Hello, I would like to sya that I love your Book Jennifer Government and NationStates. I started playing it maybe a month ago, and I’m doing pretty well. But I have made a mistake with one of my issues and now I have Socialism. So my question is. Do you have any advice for me on how I can fix it? Thanks for your time. Have a great day!
A Guy named Oliver
This is a common problem. Often you’re happily going about with a free market and individual rights and then someone’s like, “Should we maybe do something about how poor kids are getting a worse education, thus entrenching disadvantage across generations?” and, whoops, socialism.
The important thing is not to panic. Just because you have socialism, that doesn’t mean you’ll always have socialism. There is a cure. However, socialism is a very serious condition, and I’d advise you to avoid contact with other countries so they don’t catch it from you.
This can happen more easily than you think: There are a lot of transmission vectors, such as citizens of your country posting online about how they were taken to the emergency room and yet their financial lives have not been reduced to a smoking ruin, and if citizens of other countries hear this and believe it, that country can get socialism, too.
It’s also important to remember that any amount of socialism is dangerous. You can’t be half-pregnant with socialism. You either have it or you don’t. The only solution is to completely flush it out of your system. There’s no point in curing socialism in one area only for it to fester somewhere else. And you may be surprised by the places socialism can develop, if left untreated; for example, do you have a public fire service? A lot of countries do and don’t realize it. Unless your fire service is charging market rates and refusing service to non-paying customers, then unfortunately, you still have socialism.
Similarly, you may have a lot of public roads and parks, left over from a time when people didn’t fully understand the risks of socialism: You need to hand these over to fee-charging corporations as quickly as possible. Schools, clinics, and public transportation, obviously. Get rid of those. Welfare. Pensions. Also, and I know you don’t want to hear this, but the military. If your national defense is funded by forcibly taxing your citizens, you probably have socialism. This can be hard to see directly, so keep an eye out for signs of parasites, such as a wider network of supposedly-private defense contractors guzzling down those tax dollars.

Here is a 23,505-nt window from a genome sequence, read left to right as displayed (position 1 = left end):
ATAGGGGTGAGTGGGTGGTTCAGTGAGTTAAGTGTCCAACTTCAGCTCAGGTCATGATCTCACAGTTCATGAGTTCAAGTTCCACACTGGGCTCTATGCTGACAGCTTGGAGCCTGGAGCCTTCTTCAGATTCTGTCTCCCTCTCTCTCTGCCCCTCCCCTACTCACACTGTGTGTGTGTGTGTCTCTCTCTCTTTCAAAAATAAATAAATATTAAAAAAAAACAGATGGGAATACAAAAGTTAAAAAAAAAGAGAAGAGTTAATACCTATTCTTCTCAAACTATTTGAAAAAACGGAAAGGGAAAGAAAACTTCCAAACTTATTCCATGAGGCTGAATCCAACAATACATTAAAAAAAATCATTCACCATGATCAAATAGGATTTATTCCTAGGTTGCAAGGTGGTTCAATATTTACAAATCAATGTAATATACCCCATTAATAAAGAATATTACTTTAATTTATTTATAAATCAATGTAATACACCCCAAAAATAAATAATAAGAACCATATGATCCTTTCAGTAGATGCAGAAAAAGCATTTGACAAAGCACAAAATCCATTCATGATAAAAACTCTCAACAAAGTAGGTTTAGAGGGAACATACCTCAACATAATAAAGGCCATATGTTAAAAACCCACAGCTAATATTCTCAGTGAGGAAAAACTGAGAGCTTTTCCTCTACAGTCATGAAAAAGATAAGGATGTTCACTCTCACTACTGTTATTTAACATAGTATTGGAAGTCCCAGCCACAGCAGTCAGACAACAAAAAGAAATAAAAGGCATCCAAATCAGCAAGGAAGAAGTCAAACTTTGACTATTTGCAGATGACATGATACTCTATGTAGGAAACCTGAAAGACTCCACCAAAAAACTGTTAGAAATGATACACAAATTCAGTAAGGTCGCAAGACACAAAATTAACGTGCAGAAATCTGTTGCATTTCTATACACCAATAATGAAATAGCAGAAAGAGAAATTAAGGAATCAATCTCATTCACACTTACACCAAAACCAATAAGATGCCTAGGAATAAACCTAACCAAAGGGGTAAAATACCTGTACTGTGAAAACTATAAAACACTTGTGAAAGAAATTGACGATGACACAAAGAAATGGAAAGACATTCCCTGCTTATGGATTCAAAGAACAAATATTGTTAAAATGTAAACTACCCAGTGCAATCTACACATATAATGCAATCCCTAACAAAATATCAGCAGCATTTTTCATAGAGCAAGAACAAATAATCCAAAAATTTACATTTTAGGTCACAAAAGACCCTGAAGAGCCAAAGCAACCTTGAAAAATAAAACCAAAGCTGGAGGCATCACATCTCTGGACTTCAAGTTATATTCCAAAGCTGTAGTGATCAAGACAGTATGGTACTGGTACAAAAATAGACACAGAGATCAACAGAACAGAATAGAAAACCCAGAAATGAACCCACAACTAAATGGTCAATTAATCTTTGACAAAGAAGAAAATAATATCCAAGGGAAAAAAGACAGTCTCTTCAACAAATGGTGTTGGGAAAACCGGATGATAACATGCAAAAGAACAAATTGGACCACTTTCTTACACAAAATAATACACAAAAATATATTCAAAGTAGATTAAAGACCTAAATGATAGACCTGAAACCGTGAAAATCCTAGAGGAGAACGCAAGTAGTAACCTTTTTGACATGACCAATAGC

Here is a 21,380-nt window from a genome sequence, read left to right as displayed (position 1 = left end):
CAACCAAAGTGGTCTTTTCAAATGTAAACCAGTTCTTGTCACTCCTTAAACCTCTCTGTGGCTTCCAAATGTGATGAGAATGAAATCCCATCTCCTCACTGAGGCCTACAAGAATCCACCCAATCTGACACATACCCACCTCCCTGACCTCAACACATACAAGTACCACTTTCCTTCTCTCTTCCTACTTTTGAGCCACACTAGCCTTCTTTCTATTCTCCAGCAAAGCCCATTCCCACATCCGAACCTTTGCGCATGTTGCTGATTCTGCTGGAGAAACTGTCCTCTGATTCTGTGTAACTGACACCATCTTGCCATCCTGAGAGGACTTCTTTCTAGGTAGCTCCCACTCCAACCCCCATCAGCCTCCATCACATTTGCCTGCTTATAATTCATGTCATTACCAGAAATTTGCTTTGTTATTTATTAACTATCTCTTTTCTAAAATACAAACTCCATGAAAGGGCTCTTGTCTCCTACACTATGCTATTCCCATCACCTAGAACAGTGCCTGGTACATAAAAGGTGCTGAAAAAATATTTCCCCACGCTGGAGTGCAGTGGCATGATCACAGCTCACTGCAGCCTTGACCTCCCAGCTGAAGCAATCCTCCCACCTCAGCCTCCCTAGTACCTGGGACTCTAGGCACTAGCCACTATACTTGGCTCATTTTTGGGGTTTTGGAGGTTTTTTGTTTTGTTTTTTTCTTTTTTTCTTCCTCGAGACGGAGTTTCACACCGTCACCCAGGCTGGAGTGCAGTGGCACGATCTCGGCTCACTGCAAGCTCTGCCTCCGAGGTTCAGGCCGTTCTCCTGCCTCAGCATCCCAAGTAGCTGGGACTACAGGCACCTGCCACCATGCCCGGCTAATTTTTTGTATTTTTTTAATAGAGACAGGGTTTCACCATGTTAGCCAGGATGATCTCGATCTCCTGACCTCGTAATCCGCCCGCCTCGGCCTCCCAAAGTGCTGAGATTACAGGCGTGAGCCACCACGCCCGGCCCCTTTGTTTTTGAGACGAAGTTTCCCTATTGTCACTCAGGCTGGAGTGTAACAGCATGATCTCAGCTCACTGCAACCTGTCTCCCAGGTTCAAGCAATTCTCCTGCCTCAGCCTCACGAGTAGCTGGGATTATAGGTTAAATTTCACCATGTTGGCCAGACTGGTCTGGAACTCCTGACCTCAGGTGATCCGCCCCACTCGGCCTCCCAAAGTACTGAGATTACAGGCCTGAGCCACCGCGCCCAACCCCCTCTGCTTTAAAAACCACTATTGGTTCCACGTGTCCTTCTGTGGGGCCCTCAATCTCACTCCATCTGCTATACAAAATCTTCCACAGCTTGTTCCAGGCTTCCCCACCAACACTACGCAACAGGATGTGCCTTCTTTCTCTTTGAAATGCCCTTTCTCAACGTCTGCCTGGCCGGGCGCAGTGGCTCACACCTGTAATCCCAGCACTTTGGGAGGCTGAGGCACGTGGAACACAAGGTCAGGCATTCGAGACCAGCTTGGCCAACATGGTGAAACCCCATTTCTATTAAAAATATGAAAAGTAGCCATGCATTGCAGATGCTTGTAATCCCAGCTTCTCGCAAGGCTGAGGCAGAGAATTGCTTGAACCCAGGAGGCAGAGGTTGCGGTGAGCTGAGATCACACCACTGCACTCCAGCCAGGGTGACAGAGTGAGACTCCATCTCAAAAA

The good news, though, is that with sufficient dedication, you can be cured! In time, you can become completely socialism-free, and enjoy a Utopian libertarian existence with no welfare, taxation, or empathy of any kind. Good luck.
Brexit seems so much like the 1999 Australian Republic referendum, only inverted. In both cases, a majority agrees… twitter.com/i/web/status/1…
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Pictured (L-R): Tim Apple, Donald Government, Ivanka Government. pic.twitter.com/J9v3WoC5NI
This is so funny. Jennifer Government would be all over this. newyorker.com/humor/daily-sh…
The Nike shoe you couldn’t buy is now $675, but you have to run a sub-3hr marathon first. Brilliant. highsnobiety.com/p/nike-vaporfl…
I have acquired a dog. Henceforth all my tweets will be dog-related. pic.twitter.com/GZuVP9lRKo
AT LAST. Two new books are on the way! pic.twitter.com/kaLMjfZtvf
y u no post
Well let me ask you, Anonymous: y U no post? I mean, I don’t know you. But I’m guessing you haven’t blogged in a while. Why is that? Is it because you decided the world doesn’t actually need your random thoughts inserted into it on a semi-weekly basis? I’m just spit-balling. But that sounds right to me. I mean, there are a lot of human beings out there, Anonymous. A lot. And they can’t all be the chosen one sent to save humanity with the power of their opinions.
I know, I know; you used to feel that way. You used to be young, Anonymous. You were filled up with the righteous clarity and passionate delusion of youth that other people need to hear what you have to say. And there’s nothing wrong with that. That’s a good thing for young people. But you’re not 23 any more, are you?